A Quiet Crisis

Student athletes often struggle in silence when trying to balance the stress of school and the pressure to perform in their athletic activity


Graphic by Zainib al-Jayashi

Jarod Cada, Sports Editor

Being a student-athlete is no easy task. You are forced to balance your academics with your sport, which may involve missing school and putting sports ahead of school work. This stress can build up and cause some serious mental health issues for athletes. 

Southeast students have expressed their concern with mental health issues related to sports and how it affects their all-around lifestyle. Mental health is often on the back-burner, as students’ performance in school and sports is more important. That being said, athletes still love their sports and want to perform to the best of their abilities for their parents, coaches and teammates.

“I think there are times when there’s burnout, but once again, just remembering why I’m doing it and why I started in the first place kind of just keeps me going,” sophomore tennis player Carolyn Skold said. 

Although their mental health is affected by the sports they play, athletes still love the game they play and the people they play them with. It seems that athletes always want to perform at a higher level to help their team win. They don’t want to be the reason that their teammates and coaches are down at the end of the game so that can provide some mental stress as well. 

“Since I’m committed to swim in college, there’s a lot of expectations on me from my parents but especially from my coaches and teammates. I have a lot of expectations for myself,” senior Emily Maw said. 

The stress of high expectations is definitely one of the biggest stressors for athletes. Besides that, the stress of the game in itself is enough to cause mental health issues. For example, wrestlers always have to be concerned with their weight. If a wrestler doesn’t make weight, they won’t be able to wrestle and it could impact the team as a whole.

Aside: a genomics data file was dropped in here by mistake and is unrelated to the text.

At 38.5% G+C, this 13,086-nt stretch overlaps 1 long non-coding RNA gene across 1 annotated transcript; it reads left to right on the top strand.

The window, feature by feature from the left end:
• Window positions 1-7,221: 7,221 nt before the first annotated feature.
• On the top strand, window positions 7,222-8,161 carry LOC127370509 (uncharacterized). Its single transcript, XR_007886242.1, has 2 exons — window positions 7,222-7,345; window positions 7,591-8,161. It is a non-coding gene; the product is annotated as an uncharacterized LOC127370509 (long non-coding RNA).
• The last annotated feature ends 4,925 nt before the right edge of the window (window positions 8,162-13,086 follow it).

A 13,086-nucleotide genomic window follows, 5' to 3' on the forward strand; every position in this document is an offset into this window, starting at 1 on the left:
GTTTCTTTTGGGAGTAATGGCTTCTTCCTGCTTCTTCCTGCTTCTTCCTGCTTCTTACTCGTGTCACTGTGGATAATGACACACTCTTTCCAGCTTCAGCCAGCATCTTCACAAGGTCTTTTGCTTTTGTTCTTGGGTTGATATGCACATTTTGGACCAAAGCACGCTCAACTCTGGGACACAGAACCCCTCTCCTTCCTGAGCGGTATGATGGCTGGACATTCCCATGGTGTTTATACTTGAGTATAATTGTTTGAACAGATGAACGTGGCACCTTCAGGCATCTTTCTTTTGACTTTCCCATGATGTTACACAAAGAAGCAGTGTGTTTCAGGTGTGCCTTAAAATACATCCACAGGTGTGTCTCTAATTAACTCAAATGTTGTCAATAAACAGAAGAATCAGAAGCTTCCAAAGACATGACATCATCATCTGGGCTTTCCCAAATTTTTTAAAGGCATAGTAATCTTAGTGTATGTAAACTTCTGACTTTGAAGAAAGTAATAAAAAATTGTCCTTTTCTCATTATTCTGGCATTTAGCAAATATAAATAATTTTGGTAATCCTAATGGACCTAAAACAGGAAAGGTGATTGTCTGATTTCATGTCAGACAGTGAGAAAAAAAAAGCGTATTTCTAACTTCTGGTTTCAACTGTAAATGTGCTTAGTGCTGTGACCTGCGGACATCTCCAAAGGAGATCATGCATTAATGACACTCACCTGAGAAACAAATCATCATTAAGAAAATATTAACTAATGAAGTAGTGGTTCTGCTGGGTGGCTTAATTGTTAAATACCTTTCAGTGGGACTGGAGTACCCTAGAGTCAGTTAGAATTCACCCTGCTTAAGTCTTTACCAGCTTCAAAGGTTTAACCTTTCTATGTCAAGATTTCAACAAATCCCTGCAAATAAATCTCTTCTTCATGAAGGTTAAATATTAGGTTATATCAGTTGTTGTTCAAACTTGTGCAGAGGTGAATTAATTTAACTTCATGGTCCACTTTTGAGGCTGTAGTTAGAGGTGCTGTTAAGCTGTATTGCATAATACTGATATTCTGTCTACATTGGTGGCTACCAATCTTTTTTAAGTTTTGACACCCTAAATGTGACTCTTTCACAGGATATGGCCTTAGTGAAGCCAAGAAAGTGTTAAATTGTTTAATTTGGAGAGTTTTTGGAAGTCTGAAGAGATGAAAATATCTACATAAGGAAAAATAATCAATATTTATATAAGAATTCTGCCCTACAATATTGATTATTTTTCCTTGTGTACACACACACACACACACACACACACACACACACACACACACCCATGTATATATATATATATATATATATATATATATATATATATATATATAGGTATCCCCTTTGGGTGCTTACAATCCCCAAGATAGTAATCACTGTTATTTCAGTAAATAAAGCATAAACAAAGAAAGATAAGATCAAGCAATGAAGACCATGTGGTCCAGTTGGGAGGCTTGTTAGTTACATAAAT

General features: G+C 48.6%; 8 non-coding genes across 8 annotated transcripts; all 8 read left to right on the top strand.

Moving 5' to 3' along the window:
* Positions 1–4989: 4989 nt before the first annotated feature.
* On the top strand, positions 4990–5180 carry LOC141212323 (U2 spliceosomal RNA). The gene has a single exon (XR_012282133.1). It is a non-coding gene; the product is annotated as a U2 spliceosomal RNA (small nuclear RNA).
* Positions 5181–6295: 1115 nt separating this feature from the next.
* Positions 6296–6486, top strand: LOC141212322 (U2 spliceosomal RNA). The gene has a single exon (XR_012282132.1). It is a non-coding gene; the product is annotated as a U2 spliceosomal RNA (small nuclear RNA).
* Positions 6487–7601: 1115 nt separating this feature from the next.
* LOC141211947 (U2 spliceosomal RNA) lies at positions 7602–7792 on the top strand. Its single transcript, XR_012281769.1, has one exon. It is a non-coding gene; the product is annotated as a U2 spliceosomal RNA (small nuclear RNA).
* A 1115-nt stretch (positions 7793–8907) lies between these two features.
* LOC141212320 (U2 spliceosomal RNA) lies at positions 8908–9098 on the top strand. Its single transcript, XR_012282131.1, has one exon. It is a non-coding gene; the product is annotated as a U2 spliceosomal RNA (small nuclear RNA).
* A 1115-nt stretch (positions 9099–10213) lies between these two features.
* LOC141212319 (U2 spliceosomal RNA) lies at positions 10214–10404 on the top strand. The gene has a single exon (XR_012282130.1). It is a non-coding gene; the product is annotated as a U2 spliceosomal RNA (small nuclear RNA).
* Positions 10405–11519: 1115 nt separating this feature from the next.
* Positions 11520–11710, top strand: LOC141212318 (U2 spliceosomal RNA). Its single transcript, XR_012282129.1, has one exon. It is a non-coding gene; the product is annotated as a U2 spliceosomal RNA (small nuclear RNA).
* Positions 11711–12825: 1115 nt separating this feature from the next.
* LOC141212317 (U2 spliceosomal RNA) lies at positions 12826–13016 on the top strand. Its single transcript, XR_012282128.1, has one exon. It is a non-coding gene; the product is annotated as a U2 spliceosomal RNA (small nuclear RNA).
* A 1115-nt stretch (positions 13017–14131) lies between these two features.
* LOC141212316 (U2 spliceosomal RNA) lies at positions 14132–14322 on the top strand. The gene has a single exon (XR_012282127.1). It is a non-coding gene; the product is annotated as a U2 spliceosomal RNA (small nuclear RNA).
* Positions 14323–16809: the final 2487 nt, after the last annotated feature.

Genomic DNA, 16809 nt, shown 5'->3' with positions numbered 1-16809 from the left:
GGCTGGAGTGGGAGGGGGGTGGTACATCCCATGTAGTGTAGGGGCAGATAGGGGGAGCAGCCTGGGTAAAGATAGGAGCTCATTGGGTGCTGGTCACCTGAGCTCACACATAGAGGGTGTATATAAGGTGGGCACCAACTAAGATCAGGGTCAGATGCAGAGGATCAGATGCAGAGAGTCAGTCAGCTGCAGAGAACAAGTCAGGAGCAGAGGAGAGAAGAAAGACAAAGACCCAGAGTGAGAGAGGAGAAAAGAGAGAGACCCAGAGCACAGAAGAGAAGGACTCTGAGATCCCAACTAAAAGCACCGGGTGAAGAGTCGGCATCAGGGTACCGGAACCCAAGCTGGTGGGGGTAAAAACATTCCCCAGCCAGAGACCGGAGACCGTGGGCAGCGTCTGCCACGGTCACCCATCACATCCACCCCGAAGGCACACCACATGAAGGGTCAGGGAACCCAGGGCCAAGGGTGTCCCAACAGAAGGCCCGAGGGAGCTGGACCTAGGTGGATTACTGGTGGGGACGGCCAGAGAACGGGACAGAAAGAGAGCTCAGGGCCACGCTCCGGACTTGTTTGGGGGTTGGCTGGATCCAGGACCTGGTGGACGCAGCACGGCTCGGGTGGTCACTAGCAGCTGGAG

“I constantly have to know what I’m eating and it feels like a lot of pressure to make sure you’re at that weight,” sophomore Lucas Davis said.

This alone can cause many mental health issues and even eating disorders or body dysmorphia. 

The amount of time, dedication and effort needed for sports is astronomical and can vary from 12 to 30 hours per week depending on the sport, and athletes still have to have time to fit in school work, other extracurriculars and even a job in some instances. This leaves no room for anything else for a high school athlete to do. They have to finish school work, compete and practice;that’s their daily routine without any change until the season is over. 

“I do club year round and it’s kind of draining but during the school season it’s honestly really hard to deal with because I feel like I’m just in a cycle doing the same thing every single day just like waking up, going to school, going to swim after, then going home and sleeping and then I wake up and do it again. It kind of feels like it takes up all my time and I still love it. But at the same time it’s kind of hard to deal with,” Maw said.